Kessler, Rachael.  The Soul of Education.  Alexandria, VA: ASCD, 2000.

Kohn, Alfie.  Punished by Rewards: The Trouble with Gold Stars, Incentive Plans, A's, Prasie, and Other Bribes.  Boston: Houghton Mifflin, 1993.

Krishnamurti, J.   Education and the Significance of Life.  New York: Harper and Row, 1953.

Kumar, Satish.  Path Without Destination.  New York: William Morrow, 1999.

Lemkow, Anna F.  The Whole-Ness Principle.  Wheaton, IL:  Quest Books, 1990.

Lerner, Michael.  Spirit Matters.  Charlottesville, VA: Hampton Roads, 2000.

Luvmour, Josette and Ba.  Natural Learning Rhythms.  Celestial Arts.

Marshak, David.  The Common Vision: Educating and Parenting for Wholeness.   New York: Peter Lang, 1997.

Maslow, Abraham.  Toward a Psychology of Being.  New York:  Van Nostrand Reinhold, 1968.

McDermott, Robert A.  The Essential Steiner:  Basic Writings of Rudolf Steiner.  San Fransisco, CA:  Harper & Row, 1984.

Miller, John P. and Wayne, Seller.  Curriculum:  Perspectives and Practice.  New York:  Longman, 1985.

Miller, John P., Cassie, J.R. Bruce, Drake, Susan M. Holistic Learning:  A Teacher's Guide to Integrated Studies.  OISE Press, 1990.

Miller, Ron.  What Are Schools For?  Brandon, VT:  Holistic Education Press, 1990.

Miller, Ron.  Caring for New Life: Essays on Holistic Education.  Foundation for Educational Renewal, 2000.

Moffett, James.  The Universal Schoolhouse, Spiritual Awakening Through Education.  San Francisco, Jossey-Bass, 1994.

Muller, Robert.  New Genesis.  Garden City, New York:  Doubleday, 1984.

Nagel, Greta.  The Tao of Teaching.  New York:  Donald I. Fine Inc., 1994.

Neville, Bernie.  Educating Psyche: Emotion, Imagination, and the Unconscious in Learning.   North Blackburn Victoria Australia: Harper Dove. 1989

Newmann, Fred W.  Education for Citizen Action:  Challenge for Secondary Curriculum.  Berkeley, CA:  McCutchan, 1975.

Newmann, Thomas Bertocci & Ruthanne M. Landsness.  Skills in Citizen Action:  An English-Social Studies Program for Secondary Schools.  Skokie, IL, National Textbook, 1977.

Noddings, Nel  The Challenge to Care in Schools.  New York: Teachers College Press, 1992

Noddings, Nel and Paul J. Shore.  Awakening the Inner Eye:  Intuition in Education.  New York, Teachers College Press, 1984.

Oliver, Donald W.  Education, Modernity, and Fractured Meaning.  Albany, NY:  State University of New York Press, 1989.

Orr, David W.  Ecological Literacy:  Education and the Transition to a Postmodern World.  Albany, SUNY Press, 1992.

Orr, David W.  Earth in Mind:  On Education, Environment and the Human Prospect.  Washington, DC:  Island Press, 1994.

OSullivan, Edmund.  Transformative Learning.  Toronto: U of T Press, 1999.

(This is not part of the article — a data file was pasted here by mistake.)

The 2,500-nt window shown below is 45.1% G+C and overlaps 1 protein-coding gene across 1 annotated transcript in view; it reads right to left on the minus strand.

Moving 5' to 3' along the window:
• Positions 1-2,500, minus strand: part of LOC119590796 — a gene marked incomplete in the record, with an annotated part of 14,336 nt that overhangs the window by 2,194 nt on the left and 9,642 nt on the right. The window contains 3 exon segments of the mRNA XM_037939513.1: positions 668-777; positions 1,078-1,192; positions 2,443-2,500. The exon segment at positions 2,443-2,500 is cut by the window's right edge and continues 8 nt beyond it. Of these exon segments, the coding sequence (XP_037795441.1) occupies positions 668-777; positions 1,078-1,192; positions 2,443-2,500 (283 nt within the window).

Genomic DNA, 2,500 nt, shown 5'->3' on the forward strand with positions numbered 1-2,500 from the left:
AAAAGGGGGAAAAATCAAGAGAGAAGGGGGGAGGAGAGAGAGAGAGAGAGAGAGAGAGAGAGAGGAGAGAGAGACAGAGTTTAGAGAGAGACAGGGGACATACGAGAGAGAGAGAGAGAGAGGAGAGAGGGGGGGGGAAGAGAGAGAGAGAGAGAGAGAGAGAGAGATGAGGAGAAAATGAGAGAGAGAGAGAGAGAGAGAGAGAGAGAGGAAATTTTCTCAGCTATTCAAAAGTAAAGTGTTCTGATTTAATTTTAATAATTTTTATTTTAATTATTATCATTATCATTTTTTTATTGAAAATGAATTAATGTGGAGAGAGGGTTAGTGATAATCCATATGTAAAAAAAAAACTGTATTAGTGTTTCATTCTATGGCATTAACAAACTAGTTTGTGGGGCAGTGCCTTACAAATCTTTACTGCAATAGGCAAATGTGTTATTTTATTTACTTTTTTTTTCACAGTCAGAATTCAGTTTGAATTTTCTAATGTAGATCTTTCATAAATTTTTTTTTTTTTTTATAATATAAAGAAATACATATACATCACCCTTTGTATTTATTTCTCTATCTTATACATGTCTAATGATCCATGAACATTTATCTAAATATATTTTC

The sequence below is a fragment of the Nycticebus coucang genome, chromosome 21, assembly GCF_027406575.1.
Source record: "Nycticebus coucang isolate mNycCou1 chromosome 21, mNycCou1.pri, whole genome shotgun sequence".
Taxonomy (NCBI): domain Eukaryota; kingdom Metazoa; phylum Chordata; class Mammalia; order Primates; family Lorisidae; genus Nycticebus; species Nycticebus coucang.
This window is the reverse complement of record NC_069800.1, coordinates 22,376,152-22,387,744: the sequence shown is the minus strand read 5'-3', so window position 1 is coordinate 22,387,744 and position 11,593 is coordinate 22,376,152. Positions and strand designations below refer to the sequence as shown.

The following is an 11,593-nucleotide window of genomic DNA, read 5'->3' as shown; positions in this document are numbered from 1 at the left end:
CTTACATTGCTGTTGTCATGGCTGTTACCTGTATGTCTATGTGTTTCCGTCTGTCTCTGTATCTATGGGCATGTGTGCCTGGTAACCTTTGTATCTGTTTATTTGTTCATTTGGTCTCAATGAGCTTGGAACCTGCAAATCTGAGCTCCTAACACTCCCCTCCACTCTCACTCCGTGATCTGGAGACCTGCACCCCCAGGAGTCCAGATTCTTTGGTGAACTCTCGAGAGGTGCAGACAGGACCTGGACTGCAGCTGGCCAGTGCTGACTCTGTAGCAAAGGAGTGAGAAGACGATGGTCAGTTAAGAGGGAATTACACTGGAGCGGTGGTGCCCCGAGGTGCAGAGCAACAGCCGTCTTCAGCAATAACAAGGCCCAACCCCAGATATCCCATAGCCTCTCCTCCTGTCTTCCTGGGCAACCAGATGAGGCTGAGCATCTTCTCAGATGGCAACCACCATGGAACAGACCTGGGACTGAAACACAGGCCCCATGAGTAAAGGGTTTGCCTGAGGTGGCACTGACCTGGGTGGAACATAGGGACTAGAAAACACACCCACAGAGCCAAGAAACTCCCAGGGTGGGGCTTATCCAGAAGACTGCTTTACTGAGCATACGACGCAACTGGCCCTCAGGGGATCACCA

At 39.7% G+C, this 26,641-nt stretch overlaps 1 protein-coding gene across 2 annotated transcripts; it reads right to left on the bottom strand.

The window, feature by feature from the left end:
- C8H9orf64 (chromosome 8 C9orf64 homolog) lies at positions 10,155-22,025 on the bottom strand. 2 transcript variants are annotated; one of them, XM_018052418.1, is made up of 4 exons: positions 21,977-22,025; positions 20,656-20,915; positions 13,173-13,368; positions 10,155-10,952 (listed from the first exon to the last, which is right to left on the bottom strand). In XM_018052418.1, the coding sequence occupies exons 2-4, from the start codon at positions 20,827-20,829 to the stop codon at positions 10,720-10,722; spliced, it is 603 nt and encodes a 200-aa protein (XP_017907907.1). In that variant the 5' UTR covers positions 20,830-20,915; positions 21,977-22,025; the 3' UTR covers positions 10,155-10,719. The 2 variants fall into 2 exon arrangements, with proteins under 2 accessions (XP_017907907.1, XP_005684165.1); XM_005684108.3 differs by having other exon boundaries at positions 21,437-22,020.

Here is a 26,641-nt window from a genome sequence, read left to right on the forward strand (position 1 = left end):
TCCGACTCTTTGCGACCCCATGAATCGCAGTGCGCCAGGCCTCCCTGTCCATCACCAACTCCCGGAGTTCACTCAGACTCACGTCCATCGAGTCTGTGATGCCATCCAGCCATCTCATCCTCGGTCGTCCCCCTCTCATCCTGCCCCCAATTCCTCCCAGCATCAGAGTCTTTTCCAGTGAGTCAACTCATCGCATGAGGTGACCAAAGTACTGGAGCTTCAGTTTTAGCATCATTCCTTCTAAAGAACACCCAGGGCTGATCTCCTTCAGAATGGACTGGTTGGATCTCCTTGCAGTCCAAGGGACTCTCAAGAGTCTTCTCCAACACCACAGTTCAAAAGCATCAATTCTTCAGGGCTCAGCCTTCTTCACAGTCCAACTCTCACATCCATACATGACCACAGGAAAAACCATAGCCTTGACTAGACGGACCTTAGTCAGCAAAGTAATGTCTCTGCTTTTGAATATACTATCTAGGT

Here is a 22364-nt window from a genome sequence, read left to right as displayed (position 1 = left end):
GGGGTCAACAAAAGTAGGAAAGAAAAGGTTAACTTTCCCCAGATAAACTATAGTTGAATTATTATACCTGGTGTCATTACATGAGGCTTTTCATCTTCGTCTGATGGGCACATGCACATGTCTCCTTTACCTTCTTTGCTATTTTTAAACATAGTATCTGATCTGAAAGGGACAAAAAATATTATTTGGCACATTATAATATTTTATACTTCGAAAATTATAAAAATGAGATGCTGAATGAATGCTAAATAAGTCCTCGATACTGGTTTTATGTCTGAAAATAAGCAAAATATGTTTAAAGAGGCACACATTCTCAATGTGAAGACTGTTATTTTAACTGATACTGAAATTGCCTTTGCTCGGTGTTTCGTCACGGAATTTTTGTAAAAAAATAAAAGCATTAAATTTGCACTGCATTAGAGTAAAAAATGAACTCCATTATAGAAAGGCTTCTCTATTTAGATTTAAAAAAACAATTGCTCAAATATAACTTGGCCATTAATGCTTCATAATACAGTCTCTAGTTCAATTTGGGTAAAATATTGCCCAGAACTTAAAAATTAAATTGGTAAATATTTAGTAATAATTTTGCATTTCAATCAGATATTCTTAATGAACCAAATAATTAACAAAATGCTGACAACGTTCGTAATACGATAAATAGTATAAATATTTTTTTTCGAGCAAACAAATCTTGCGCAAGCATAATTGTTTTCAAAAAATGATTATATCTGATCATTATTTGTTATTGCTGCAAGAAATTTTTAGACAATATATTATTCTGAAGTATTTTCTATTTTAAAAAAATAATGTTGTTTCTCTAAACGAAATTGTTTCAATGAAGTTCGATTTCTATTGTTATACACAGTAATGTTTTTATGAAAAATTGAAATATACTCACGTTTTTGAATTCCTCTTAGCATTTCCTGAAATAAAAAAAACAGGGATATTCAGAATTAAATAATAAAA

Palmer, Parker J.  To Know as We Are Known:  A Spirituality of Education.  San Francisco:  Harper, 1983.

Palmer, Parker J.  The Courage to Teach.   San Francisco: Josey-Bass, 1998

Pearce, Joseph C.  Magical Child Matures.  New York, E.P. Dutton Inc., 1985.

Purkey, William Watson and Novak, John.  Inviting School Success:  A Self Concept Approach to Teaching and Learning.  Belmont, CA:  Wadsworth, 1984.

Purpel, David E.  The Moral and Spiritual Crisis in Education:  A Curriculum for Justice and Compassion in Education.  Granby, MA:  Bergin and Garvey, 1989.

Richards, Mary Caroline.  Toward Wholeness:  Rudolf Steiner  Education in America.  Middleton, Conn.:  Wesleyan University Press, 1980.

Rogers, Carl.  Freedom to Learn for the 1980's.  Columbus, OH:  Charles Merrill, 1983.

Sale, Kirkpatrick.  Human Scale.  New York:  G.P. Putnam, 1980.

Sinetar, Marsha.  Developing A 21st Century Mind.  New York:  Villard Books, 1991.

Tompkins, Jane.  A Life in School: What the Teacher Learned.  Reading, MA Perseus,  Books, 1996.

Wilber, Ken.  The Holographic Paradigm and Other Paradoxes.  Boulder, CO:  Shambala, 1982.

Wood, George H.  Schools that Work:  America's Most Innovative Public Education Programs.  New York:  Plume Books, 1993

Journals
Encounter: Education for Meaning and Social Justice (formerly the Holistic Education Review)

Paths of Learning

References Online for Holistic Learning: http://astralsite.com/holistic/HolisticLearning.html

Course Information Site:  http://astralsite.com/1110

Summer Schedule 2010 - http://astralsite.com/1110/1110-10schedule.html
(see illustrated schedule http://astralsite.com/1110/CTL1110-10.html for class activities)

BlackBoard. Students will be asked to use the BlackBoard learning management system to access announcements, email, discussions and team work. Instructions for logging in and using the system will be explained in full.

Class Session Agendas see document files under Course Documents online resources.

Professor:   Dr. Selia Karsten email: selia.karsten@utoronto.ca
July 2010